“Really good spear fishermen have an amazing starting point,” Molchanov said. “They trust the water and are really relaxed and aware and take much less time to move forward to become excellent free divers.”

In 2018, while competing in the sport’s main event, Vertical Blue, Grossmer reached 305 feet in the free diving discipline, during which athletes jump rope to depth and back without wearing fins. Most recently he has reached 345 feet in training. That depth makes him truly elite, and if he achieves his goal of hitting 361 feet by the end of the year, he might fall into the top-10 rankings.

But his passion for sharks precedes and outweighs his love of competitive free diving. He has been interfering with and photographing native tiger sharks in the water since 2004, around Tikehaus, the more rustic Atoll of Apataka, and the island of Muria, since 2004 when he worked as a desk manager in the human resources department of Murray Island.

In 2005, he was part of a successful campaign that imposed a national ban on shark fishing. For two years, any boat kept by a dead shark in French Polynesia was illegal.

Grossmer still sees himself as a shark defender. That’s why he shares his footage on the internet. “The idea is to tell people that we can build a relationship,” he said. “That’s why I give them names.”

Grossmer can hold his breath for more than seven minutes, but his shark dive is relatively short and shallow. It does not go much deeper than 50 feet and stops at 60 to 90 seconds at a time. He almost always swims alone with sharks, the only shields with a camera. He rarely wears a wet suit and never takes a spear. Often he turns the camera on his boat and loses himself. “When I have a camera, I can not hug them,” he explained.

He is often warned by locals in Tikehaus and others in French Polynesia that what he is doing is dangerous. Although he has not been attacked by a deadly shark in French Polynesia for more than 50 years, he had one almost missed one last year when he tried to kiss Chupa on the head. He closed his eyes and lifted them, but instead of shark skin on his lips, he felt his head tilt back as if he were in a vacuum. It was not a vacuum.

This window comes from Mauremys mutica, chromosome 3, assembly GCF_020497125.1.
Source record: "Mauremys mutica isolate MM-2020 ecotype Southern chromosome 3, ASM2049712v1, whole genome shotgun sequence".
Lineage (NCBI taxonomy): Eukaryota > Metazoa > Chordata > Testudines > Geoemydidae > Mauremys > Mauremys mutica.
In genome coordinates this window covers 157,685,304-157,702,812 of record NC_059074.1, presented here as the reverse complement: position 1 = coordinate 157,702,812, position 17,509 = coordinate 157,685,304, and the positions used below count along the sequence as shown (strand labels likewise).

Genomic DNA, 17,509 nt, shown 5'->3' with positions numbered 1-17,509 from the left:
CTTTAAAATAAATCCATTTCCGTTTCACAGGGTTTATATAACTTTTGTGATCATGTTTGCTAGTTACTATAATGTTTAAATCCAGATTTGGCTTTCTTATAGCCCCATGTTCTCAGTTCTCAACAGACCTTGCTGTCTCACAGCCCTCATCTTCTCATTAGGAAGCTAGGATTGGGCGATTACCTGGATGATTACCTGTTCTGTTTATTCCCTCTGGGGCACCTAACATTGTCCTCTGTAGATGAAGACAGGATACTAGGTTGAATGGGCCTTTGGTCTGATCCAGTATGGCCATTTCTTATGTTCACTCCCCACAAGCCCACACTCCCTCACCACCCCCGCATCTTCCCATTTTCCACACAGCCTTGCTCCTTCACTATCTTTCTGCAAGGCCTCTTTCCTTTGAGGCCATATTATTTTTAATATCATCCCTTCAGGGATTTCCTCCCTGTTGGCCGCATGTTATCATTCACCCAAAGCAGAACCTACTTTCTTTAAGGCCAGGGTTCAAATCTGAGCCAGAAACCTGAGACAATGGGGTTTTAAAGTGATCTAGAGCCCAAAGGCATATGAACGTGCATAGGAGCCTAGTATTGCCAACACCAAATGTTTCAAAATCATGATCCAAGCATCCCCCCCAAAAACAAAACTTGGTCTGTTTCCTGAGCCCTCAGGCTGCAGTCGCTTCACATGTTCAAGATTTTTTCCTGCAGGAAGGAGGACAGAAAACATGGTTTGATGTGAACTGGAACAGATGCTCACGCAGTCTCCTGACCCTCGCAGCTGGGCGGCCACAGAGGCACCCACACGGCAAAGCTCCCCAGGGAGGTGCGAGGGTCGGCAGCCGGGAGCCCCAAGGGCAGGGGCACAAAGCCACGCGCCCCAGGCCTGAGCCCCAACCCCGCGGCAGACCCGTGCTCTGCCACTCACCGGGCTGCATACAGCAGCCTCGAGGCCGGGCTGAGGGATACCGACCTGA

Tiger sharks eat large volumes of water, and for a moment Grossmer’s head was in Chupa’s open mouth. He escaped freely and walked away until his jaws closed. He did not realize exactly what had happened until a diving friend introduced him to the footage.

“I did not pay attention to the shark trajectory. “I was too comfortable,” he said. “I did not sleep for two nights.”

According to the International Shark Attack File, which has tracked and studied shark attacks for nearly 70 years, tiger sharks are responsible for 138 “unprovoked” attacks on humans and 36 known deaths, making them the second most deadly shark species. Comes to people).

“Of course there is a risk. “As soon as you put your face in the water and hold your breath, you are in danger,” said Anna von Boeticher, a German who has made a name for herself by diving under the Greenland Glacier and with other victories. “We all take risks and we all break the rules, so I understand the desire to be alone, this experience for myself. I think it’s pretty beautiful. “

But he continued: “What really makes me mad is that people go alone for free diving and they are very confident that nothing can happen and they are fine.”

Is comfort at risk or a belief in nature and self that poses a threat to extreme and adventure-loving athletes like Grossmer? Is it naivety, arrogance or love? Probably all of the above.

“To be honest, if one day the worst happens,” Grossmer said, “I will take it forever. I will never blame the shark. “